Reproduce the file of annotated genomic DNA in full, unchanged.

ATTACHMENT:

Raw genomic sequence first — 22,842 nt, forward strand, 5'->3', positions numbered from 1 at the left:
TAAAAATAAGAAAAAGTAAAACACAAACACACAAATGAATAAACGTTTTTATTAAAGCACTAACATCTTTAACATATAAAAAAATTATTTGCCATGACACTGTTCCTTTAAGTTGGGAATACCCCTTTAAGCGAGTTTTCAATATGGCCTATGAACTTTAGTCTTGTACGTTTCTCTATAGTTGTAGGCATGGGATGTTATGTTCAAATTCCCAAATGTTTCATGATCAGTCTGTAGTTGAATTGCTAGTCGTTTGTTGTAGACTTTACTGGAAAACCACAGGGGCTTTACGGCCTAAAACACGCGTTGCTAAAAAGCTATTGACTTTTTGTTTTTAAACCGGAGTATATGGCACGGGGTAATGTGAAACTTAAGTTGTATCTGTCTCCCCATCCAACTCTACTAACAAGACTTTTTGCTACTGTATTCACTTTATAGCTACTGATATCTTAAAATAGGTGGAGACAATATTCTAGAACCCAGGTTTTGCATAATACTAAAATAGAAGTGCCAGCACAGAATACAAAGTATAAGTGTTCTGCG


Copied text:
Raw genomic sequence first — 22,842 nt, forward strand, 5'->3', positions numbered from 1 at the left:
TAAAAATAAGAAAAAGTAAAACACAAACACACAAATGAATAAACGTTTTTATTAAAGCACTAACATCTTTAACATATAAAAAAATTATTTGCCATGACACTGTTCCTTTAAGTTGGGAATACCCCTTTAAGCGAGTTTTCAATATGGCCTATGAACTTTAGTCTTGTACGTTTCTCTATAGTTGTAGGCATGGGATGTTATGTTCAAATTCCCAAATGTTTCATGATCAGTCTGTAGTTGAATTGCTAGTCGTTTGTTGTAGACTTTACTGGAAAACCACAGGGGCTTTACGGCCTAAAACACGCGTTGCTAAAAAGCTATTGACTTTTTGTTTTTAAACCGGAGTATATGGCACGGGGTAATGTGAAACTTAAGTTGTATCTGTCTCCCCATCCAACTCTACTAACAAGACTTTTTGCTACTGTATTCACTTTATAGCTACTGATATCTTAAAATAGGTGGAGACAATATTCTAGAACCCAGGTTTTGCATAATACTAAAATAGAAGTGCCAGCACAGAATACAAAGTATAAGTGTTCTGCG